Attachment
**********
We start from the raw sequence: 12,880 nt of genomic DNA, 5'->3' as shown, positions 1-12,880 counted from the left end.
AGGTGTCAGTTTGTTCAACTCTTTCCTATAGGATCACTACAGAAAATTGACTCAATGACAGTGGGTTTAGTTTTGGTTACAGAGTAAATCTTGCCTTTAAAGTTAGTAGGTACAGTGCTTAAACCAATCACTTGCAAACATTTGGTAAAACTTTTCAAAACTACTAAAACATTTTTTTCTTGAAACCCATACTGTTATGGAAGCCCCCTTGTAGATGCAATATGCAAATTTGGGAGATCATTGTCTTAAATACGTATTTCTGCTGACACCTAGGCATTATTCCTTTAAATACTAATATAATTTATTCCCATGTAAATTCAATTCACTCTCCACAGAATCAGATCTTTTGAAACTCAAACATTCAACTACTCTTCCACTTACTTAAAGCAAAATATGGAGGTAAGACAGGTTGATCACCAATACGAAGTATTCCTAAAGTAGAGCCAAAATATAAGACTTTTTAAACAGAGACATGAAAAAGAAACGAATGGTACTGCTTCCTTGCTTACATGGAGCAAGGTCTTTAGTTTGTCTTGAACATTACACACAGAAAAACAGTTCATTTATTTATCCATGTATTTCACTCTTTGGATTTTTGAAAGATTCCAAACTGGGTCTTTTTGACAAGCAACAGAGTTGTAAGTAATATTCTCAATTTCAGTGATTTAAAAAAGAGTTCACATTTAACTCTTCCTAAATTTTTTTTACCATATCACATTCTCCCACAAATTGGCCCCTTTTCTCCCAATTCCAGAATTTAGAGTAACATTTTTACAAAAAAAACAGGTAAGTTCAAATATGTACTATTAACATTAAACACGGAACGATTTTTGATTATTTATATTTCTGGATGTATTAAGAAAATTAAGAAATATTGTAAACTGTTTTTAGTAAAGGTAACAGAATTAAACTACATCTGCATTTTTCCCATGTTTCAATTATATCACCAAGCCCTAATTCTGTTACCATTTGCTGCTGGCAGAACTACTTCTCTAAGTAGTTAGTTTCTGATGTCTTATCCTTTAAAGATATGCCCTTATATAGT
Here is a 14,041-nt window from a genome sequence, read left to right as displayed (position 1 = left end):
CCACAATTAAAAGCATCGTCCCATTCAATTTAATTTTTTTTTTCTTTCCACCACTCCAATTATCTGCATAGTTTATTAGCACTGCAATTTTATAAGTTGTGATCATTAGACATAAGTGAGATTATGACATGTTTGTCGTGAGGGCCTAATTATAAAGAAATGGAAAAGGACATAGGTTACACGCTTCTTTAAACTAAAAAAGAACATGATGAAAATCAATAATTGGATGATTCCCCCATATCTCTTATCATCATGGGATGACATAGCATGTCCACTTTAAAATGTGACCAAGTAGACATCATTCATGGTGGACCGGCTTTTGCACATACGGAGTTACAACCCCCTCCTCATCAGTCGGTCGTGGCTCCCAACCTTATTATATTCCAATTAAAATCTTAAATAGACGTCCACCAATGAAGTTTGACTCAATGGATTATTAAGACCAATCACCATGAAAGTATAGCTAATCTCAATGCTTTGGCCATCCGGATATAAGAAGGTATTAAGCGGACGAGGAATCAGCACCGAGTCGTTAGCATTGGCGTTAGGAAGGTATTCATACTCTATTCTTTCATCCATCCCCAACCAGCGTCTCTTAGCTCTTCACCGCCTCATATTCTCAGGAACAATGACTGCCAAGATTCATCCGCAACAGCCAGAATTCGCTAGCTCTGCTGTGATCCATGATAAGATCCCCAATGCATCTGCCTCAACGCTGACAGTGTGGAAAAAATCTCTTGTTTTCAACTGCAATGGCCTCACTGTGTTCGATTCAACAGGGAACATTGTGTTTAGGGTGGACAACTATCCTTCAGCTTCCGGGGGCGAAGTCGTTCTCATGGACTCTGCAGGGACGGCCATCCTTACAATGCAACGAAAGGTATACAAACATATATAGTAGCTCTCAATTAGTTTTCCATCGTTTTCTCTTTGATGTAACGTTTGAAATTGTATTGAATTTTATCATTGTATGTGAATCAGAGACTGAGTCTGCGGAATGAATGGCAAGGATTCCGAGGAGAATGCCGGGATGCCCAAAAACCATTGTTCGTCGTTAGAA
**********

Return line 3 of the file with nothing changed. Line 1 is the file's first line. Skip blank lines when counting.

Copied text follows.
Here is a 14,041-nt window from a genome sequence, read left to right as displayed (position 1 = left end):